Cookie policy notice

By continuing to use this site you agree to our cookies policy below:
Since 26 May 2011, the law now states that cookies on websites can ony be used with your specific consent. Cookies allow us to ensure that you enjoy the best browsing experience.

This site is intended for health professionals only

At the heart of general practice since 1960

Anti-inflammatory injection significantly reduces heart attack risk, finds study

Anti-inflammatory injections may significantly reduce the risk of secondary cardiovascular disease without the need for statins, a study has found.

Patients who had injections of an anti-inflammatory monoclonal antibody were less likely to suffer a new cardiovascular event.

The study, led by a team from Brigham and Women’s Hospital in Boston and funded by Novartis, allocated just over 10,000 patients with a previous history of heart attack to receive either the anti-inflammatory injection (canakinumab) or a placebo.

Patients who received the second highest dose of canakinumab had a 15% reduction in risk of subsequent cardiovascular events after 48 months of follow up compared to those who took a placebo.

Lipid levels in patients receiving canakinumab did not reduce significantly from baseline, suggesting that the benefits of the drug in reducing cardiovascular disease risk occur independently of lipid-lowering action.

Cancer mortality in patients who received canakinumab was also significantly lower than in patients who had the placebo.

There were, however, significantly more deaths from infection or sepsis in the canakinumab group compared to the placebo, and no significant difference between the groups in deaths from any cause.

Canakinumab works by targeting an interleukin involved in the inflammatory pathway, which has been associated with increased risk of cardiovascular events in previous research.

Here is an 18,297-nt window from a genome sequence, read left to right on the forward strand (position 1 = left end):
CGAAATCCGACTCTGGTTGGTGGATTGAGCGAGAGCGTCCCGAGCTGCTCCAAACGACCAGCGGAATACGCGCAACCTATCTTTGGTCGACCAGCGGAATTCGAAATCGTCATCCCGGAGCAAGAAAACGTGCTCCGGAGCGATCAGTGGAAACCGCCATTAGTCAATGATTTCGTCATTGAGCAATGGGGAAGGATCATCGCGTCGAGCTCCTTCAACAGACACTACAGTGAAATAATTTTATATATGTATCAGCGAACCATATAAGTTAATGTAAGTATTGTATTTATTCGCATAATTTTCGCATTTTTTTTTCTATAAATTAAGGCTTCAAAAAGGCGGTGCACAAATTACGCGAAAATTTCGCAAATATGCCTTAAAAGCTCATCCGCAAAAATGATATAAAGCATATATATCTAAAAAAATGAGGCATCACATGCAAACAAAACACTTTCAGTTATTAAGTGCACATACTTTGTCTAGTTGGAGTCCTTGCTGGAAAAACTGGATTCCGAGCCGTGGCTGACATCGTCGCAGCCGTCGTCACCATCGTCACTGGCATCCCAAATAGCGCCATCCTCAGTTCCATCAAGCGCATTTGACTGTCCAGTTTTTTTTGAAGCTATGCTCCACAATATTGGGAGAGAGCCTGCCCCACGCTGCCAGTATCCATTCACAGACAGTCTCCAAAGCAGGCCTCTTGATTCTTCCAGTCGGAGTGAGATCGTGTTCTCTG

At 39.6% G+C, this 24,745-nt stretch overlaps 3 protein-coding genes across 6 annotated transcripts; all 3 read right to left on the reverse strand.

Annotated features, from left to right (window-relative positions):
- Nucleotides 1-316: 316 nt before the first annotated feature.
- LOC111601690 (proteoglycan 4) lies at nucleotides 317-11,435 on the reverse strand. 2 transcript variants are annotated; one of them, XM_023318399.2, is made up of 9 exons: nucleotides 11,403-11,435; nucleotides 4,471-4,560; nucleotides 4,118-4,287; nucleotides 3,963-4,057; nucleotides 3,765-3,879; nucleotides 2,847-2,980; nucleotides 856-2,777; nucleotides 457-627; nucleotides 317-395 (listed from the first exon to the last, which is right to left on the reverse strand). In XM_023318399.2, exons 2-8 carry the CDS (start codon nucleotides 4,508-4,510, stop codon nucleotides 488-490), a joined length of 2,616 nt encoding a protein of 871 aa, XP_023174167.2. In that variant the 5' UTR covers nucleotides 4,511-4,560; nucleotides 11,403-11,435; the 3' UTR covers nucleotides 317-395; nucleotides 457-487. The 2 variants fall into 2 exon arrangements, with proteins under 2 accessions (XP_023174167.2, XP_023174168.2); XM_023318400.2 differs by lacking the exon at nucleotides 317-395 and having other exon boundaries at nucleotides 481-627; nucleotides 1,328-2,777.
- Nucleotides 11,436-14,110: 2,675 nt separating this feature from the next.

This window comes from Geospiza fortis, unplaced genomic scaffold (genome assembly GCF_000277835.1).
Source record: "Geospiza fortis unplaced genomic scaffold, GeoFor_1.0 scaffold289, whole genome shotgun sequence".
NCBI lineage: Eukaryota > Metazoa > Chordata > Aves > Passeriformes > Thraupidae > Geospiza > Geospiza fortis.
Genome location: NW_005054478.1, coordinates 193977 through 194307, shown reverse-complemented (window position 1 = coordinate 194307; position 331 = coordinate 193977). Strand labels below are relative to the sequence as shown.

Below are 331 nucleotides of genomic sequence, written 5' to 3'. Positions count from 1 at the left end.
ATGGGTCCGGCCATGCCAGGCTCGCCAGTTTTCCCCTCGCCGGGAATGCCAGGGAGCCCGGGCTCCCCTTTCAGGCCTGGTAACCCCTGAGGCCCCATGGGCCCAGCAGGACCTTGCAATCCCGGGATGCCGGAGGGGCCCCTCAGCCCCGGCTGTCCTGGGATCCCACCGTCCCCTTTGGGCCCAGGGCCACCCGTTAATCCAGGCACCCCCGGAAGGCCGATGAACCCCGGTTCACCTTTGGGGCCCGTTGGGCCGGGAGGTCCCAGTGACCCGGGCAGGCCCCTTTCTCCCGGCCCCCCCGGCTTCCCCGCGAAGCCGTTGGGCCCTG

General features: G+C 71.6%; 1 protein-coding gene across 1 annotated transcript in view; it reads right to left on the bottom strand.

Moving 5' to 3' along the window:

Dr Chris Arden, GPSI in cardiology in Southampton, said: ’This research poses more questions than answers at this stage but it opens up the idea of using inflammatory markers as a potential way of risk-stratifying patients.

‘We all recognise that inflammation is important in atherosclerotic disease and this suggests that treating it is of potential benefit, but we’ll need a lot more evidence before this can be embedded in to clinical practice.

‘The potential is exciting but I think we’re at the start of a journey – statins will be around for a while to come.’

N Engl J Med 2017; available online August 27th

Readers' comments (2)

  • £10k an ampule 3 x a year can this be afforded.I doubt it.

    Unsuitable or offensive? Report this comment

  • Vinci Ho

    Interesting from this article, as quoted,
    ''....... beneficial outcomes after statin therapy relate to both a reduction in cholesterol level and inflammation inhibition.Yet, to date, no evidence has shown that reducing vascular inflammation in the absence of concomitant lipid lowering reduces the rates of cardiovascular events. As such, the inflammatory hypothesis of atherothrombosis has remained unproved.''

    For this particular monoclonal antibody (-mab) drug,Canakinumab,to be effective in reducing further cardiovascular events after initial MIs in this report , cholesterol levels were not much affected . So , does this mean the inflammatory and lipid-related components associated with MIs are , in essence , independent.
    This may reinforce my belief that as long as you are on statin at some dosage , protection still occurs even though the set targets for various cholesterols( more about non-HDL cholesterol these days) are not reached .

    Unsuitable or offensive? Report this comment

Have your say